Her statement would also clue me in to the reality that the mother of my childhood dreams was a human being, full of judgment and pain and misguided attempts at forming a young man already formed. Once I had found her, and we reunited, it was readily apparent that she wanted only me in her life and not those who were responsible for molding me into the person I had become. She was neither thankful for the positives of those who had done good for me, or who had continued to care. Even more, she hated with passion, those who had done me wrong, who abused me, or who stood by knowing I was being abused and looked the other way — chiefly, my first adoptive parents.
Ironically, through her hatred of those who had hurt me, she failed to see the root cause of that subsequent hurt — her singular choice in a hospital room, in a Canadian hospital, many decades past. She made the choice to hand me over to a fate unknown.
Even more ironic, she chose, at my year 35, to do the one thing for which she knew could inflict more pain onto me — walking away for the second time.
Two years after her ‘Dear Mike’ letter, I tried to give her another chance to reconcile with me. I was hoping that maybe, she had regretted her letter to me and she feared trying to reconcile on her own with me. It seemed, to me, a plausible circumstance at that time.
I called her workplace. She answered. I know she was surprised, as I can imagine she never expected to hear from me after she had walked out of my life two years previously. By this time, however,, I had earned three college degrees, to include two master’s degrees. Time would add a third master’s degree. I was also then a professional organizational manager, and doing well at my job. I hoped my educational and professional successes would possibly be the catalyst to draw her back into my life for what mother wouldn’t be happy for the positive advancements of their children and want to know more?
In those two long and empty years, from 2004 to 2006, I thought about her often, almost as much as my first 21 years after she had given me up the first time. I wondered more than anything else where I had gone wrong with the one person — my own mother — who should have had an innate sense to love her child even more than her child could love her. On that particular day, shocked as she was to hear from me, she told me we could talk that evening after she returned home from work. I saw that as a good sign.
However, 30 minutes after my call to her, I received an e-mail from my mother saying she really had no interest in talking to me on the phone later that night and that I had caught her by surprise, forcing her to say such a thing. She told me in typewritten text that, since her letter of two years previous (which wasn’t a goodbye letter, but more a demand letter) she had moved on and it was better that way.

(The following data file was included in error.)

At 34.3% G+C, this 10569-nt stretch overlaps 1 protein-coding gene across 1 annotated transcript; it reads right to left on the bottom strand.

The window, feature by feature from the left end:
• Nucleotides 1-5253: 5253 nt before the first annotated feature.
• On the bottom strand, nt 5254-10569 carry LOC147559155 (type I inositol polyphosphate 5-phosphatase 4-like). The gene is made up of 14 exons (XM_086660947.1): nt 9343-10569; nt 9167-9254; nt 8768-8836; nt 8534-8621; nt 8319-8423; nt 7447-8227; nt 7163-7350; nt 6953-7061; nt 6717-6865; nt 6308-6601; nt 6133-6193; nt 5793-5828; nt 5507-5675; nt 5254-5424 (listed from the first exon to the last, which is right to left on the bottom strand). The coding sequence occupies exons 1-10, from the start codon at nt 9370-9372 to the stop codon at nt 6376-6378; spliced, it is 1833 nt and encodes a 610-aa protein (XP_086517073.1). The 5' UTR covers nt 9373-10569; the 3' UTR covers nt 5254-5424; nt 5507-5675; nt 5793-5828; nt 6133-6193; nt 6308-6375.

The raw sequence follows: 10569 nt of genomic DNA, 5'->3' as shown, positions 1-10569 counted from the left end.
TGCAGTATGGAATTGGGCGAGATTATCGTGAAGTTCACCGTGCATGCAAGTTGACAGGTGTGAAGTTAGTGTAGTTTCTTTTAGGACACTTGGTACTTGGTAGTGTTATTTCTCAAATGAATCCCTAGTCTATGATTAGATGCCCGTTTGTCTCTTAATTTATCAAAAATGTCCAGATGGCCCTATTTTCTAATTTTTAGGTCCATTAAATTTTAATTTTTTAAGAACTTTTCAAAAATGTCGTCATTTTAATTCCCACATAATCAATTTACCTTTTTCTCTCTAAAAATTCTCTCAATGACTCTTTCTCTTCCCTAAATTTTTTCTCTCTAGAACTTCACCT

I had to respond, but what could I say to the woman partially responsible for my being yet, who was rebuffing me once again? I said the only thing that I could, just to ensure this was the official closing of the door between us. I e-mailed her back and stated, simply, “If you do not want me in your life any longer, you will have to tell me so by responding to this e-mail. You will have to tell me never to contact you again.” The message was sent.
Within minutes, her reply: “Do not contact me ever again.” That was it. It was cold, and without feeling. Six words dripping with anxiety and sadness. It cut, yet again. I did not understand her position, nor her animosity. My hopes for any reconciliation with a woman whom I had obviously cared more about than she did me, were dashed. It was over. The end. It was basically an, I-do-not-want-you-in-my-life-anymore slap in the face. Even more, it was a message to my wife, and my children — her grandchildren. She was done with all of us.
I did not know my mother as a younger person, until age 21. Before then, I envisioned a woman without a face — a woman who, I had convinced myself, loved me and wanted to save me from the Hell of my existence with my two adoptive families. She never came during those years, however, and the thoughts of her faded over time. Yet, time would eventually remind me of the mother I did not know and so I ventured to find her. It did not take me long — less than two hours time, once I had the pieces in hand.
I cannot regret finding my biological mother as it solved a mystery for me. I know the woman she was, is, and forever will be. She is her husband’s wife, and mother to her two other sons. She chose, twice+, not to be my mother even if I am her first born. It hurts. I cannot deny it. Yet, regret for the search, there is none for me.
I would find my biological father 20 years after finding my biological mother, and soon after her second abandonment of me. Yet, while my father and I would talk briefly on the telephone that first time, in 2004, we would not talk again, or even meet in person, until six years after my initial telephone call to him. This wasn’t of his choosing, but his wife’s. Only, when he called the second time, in 2010, he would be ripe with cancer throughout his body. It was time for me to come and meet him, as it might be the only time, he would say.